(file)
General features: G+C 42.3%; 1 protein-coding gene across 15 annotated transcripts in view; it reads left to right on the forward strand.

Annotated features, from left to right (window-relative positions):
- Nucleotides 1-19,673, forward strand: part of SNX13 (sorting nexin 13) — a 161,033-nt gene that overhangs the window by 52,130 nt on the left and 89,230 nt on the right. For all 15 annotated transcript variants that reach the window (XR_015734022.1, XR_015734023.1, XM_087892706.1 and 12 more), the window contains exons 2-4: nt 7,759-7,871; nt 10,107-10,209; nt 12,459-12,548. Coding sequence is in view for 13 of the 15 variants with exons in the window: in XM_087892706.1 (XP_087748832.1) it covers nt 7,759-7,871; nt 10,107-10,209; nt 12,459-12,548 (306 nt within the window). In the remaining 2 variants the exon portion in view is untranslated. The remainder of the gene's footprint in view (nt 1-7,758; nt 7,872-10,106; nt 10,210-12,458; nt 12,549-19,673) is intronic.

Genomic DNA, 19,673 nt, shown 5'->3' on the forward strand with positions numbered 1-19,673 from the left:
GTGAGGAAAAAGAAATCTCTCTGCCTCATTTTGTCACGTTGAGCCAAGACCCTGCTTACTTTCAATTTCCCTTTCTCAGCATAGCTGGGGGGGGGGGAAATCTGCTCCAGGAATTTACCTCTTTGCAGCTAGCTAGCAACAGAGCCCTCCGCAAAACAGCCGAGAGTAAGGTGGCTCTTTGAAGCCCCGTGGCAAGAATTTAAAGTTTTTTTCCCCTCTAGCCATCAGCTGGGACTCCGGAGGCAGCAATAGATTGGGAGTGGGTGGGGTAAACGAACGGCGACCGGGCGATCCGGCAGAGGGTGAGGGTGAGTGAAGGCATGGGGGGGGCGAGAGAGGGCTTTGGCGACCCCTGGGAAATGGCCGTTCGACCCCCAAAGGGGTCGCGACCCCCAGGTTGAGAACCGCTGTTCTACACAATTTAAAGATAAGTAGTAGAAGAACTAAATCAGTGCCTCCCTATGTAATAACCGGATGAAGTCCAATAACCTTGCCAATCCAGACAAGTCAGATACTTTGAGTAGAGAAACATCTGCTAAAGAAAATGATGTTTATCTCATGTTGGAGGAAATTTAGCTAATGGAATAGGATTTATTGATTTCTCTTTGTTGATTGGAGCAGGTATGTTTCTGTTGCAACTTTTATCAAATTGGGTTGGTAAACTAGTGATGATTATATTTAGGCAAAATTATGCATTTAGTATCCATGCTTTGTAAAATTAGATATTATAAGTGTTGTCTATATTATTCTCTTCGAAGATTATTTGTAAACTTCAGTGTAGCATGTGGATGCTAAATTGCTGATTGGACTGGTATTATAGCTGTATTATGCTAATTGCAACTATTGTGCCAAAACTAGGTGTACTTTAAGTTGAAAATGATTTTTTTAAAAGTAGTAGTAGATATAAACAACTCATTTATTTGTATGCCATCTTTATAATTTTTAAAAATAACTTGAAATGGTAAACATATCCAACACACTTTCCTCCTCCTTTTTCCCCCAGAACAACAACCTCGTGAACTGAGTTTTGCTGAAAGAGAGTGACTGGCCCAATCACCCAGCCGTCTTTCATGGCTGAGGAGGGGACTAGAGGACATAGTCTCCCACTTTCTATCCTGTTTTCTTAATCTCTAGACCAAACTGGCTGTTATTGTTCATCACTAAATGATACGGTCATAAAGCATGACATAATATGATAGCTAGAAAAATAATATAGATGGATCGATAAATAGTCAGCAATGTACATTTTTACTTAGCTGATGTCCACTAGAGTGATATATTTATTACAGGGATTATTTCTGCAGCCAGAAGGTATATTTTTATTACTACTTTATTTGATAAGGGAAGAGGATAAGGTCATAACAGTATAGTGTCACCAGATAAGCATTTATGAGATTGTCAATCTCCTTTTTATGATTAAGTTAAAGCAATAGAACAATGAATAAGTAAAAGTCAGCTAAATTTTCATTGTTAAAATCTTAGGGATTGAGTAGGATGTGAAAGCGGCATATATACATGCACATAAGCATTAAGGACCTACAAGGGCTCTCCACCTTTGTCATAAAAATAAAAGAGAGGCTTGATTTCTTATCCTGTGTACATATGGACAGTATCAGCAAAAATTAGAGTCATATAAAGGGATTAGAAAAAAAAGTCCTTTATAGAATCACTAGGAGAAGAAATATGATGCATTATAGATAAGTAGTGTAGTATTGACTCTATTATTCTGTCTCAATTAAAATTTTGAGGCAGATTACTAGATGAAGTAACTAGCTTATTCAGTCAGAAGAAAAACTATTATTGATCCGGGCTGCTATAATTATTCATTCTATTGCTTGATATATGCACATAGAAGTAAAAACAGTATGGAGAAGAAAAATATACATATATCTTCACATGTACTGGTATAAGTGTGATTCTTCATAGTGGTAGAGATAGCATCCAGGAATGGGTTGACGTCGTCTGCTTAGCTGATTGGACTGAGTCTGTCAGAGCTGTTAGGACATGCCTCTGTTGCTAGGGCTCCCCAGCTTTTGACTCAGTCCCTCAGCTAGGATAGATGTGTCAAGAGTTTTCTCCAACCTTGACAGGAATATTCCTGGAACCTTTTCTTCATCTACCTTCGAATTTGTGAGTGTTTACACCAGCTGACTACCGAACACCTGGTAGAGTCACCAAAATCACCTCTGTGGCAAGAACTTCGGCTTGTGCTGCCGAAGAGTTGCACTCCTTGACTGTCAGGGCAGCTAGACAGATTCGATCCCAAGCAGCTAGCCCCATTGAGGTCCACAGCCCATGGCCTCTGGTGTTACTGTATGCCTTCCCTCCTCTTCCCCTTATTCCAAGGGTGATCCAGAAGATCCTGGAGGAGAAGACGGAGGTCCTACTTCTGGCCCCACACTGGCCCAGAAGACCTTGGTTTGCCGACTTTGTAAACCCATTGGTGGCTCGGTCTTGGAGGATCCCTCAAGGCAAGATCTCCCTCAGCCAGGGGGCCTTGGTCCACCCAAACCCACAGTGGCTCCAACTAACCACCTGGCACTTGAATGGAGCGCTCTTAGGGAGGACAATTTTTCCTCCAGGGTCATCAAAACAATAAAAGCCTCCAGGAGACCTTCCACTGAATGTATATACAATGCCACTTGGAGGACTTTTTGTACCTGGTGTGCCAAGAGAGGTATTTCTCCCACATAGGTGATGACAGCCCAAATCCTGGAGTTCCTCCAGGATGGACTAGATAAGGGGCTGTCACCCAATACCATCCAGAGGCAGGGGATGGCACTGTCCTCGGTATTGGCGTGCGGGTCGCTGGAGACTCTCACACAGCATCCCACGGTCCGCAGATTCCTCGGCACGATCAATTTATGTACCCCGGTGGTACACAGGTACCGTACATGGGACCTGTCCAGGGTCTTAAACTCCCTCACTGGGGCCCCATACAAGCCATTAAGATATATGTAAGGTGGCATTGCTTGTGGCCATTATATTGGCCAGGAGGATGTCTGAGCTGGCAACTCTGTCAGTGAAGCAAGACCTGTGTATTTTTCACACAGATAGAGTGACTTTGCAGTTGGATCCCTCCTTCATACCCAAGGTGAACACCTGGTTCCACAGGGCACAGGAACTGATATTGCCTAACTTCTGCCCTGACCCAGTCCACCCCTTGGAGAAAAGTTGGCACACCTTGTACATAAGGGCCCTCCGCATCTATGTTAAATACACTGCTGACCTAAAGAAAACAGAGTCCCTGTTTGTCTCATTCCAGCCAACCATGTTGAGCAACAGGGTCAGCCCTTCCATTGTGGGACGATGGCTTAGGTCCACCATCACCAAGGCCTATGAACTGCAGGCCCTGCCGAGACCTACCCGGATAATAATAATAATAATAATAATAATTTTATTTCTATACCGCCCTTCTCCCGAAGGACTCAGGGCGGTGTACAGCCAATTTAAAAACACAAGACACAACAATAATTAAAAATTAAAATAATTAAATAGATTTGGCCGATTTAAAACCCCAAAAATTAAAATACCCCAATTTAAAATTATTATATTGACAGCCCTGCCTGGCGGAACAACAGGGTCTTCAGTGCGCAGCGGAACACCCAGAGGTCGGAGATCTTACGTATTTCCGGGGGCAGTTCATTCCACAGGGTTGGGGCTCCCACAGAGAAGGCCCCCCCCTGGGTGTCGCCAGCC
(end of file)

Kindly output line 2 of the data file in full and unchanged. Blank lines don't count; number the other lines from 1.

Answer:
Annotated features, from left to right (window-relative positions):